Tag Archives: homeless

The weight of the weather upon us

For most of the time I lived in London, I worked in hostels with young people.  All of them were without a fixed address for some reason or another when they came to us.  Some were fleeing violence in their countries of origin, trying to get their status fixed as refugees and asylum-seekers.  Some were just coming out of prison, or had just come from care homes (modern-day orphanages for the bigger kids).  Some had been rough sleeping, or spending a few days on one couch and a week on another, carrying everything they owned in a backpack now tearing at its seams.  As I’ve written before, it’s never not complicated.

At any rate, there we were, staff and young people, under one roof, which was now some sort of abode.  For some of them, I know it was terrible.  For others, I think it might have been the safest place they’d ever laid their heads at night.  Everybody’s experience is different.  And all of them were different from one another.  There were young men and young women.  There were people of all ethnic backgrounds, all religions.  And while they all fell into one age category (16-25), let me tell you:  there’s a mighty big difference between 16 and 25.  About the only thing they had in common was that life had gotten really hard, really early on.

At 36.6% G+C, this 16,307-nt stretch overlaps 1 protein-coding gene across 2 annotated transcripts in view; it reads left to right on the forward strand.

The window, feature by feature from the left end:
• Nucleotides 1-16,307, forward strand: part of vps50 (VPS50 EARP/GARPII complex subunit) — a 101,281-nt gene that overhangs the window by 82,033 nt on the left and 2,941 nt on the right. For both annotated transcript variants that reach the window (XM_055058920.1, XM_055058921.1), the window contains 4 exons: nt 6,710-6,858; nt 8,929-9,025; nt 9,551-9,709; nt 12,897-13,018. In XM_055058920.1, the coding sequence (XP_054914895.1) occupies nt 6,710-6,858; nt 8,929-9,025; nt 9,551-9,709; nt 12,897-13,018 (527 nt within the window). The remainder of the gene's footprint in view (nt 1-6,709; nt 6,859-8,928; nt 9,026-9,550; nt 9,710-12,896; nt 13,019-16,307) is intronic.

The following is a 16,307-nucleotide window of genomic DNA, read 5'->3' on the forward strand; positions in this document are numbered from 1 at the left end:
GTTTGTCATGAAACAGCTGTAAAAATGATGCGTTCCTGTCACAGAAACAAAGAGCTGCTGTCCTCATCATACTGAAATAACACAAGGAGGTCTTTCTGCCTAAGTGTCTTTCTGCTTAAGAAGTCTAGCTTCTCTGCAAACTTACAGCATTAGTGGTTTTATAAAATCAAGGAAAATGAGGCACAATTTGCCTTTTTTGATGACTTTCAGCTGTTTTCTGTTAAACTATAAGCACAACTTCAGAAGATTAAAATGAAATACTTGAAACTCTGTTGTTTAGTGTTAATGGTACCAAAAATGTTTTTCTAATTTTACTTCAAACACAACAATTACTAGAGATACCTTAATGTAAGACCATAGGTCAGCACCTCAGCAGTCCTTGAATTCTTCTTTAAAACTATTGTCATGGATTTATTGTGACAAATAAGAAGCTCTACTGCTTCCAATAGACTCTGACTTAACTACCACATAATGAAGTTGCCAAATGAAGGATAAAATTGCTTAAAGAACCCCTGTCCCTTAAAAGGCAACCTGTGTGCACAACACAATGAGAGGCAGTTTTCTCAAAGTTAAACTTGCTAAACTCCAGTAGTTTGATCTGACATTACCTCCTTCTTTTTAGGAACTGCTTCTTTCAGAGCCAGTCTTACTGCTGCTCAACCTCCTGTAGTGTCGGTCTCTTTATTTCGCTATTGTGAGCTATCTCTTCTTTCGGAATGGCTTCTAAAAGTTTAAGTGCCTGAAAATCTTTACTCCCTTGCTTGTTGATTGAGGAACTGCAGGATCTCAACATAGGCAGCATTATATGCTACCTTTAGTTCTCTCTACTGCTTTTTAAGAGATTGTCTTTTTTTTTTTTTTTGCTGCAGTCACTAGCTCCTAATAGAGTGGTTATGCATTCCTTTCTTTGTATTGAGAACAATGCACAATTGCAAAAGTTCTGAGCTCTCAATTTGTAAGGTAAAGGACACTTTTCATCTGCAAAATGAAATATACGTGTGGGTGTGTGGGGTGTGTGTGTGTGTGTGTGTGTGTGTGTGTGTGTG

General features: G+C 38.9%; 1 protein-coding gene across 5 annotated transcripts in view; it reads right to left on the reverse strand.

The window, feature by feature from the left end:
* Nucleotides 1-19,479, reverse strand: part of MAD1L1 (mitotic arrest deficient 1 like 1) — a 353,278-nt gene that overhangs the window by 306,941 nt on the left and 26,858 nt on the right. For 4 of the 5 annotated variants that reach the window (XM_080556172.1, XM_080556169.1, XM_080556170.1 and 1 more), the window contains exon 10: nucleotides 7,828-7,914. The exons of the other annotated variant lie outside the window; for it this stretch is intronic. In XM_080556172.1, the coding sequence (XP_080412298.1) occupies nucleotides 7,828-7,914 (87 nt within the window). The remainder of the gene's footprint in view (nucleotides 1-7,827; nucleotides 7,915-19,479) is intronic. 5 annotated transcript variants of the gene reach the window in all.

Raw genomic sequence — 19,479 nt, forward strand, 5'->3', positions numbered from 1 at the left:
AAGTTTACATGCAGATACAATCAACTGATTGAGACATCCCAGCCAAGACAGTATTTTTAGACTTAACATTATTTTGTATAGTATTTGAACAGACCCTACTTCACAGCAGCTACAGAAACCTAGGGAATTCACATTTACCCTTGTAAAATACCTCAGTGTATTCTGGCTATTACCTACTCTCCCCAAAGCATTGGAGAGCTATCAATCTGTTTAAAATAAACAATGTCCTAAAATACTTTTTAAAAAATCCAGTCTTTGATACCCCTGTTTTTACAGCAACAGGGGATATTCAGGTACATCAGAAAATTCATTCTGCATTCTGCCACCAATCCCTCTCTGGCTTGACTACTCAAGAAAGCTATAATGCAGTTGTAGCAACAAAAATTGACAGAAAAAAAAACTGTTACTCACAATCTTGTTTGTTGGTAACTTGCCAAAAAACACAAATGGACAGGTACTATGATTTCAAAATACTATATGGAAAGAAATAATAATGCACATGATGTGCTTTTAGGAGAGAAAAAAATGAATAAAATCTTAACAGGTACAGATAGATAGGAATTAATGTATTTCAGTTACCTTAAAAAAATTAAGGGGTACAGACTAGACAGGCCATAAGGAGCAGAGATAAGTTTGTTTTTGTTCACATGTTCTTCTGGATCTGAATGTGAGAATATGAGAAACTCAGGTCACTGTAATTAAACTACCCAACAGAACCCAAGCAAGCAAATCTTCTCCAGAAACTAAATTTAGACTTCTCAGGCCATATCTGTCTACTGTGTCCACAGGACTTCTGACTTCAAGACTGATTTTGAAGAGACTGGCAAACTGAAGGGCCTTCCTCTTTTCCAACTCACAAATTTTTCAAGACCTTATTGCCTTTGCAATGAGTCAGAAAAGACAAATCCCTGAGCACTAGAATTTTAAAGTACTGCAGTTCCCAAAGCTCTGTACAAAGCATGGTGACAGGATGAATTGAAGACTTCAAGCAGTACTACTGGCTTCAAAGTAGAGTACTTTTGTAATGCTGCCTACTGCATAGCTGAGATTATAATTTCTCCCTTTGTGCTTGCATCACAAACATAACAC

But for all the many differences among the young people living there, there were two more things they shared:  the roof over their head, and their postal code.  That last one meant a lot of things, but for purposes of this post, it meant that they shared something that affects us all so profoundly:  weather.

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9 thoughts on homelessness

Last week it occurred to me that, although I’d spent the better part of a decade working with homeless people, and although I’m now endeavoring to rebuild my identity as a writer, I’ve never written about homelessness.  If there’s anything I might know a tiny bit of something about, it’s gotta be that, right?

Oh, but then the subject is tender, tricky, and tenuous.  How can one know, how can one properly understand this state of the most absolute poverty, that exists everywhere, that we all so complacently accept as normalcy (most often because we must!  Because what else can we do?).

At any rate, it was the subject of my last article at Elephant Journal – do have a gander if’n you fancy, and let me know what you think!

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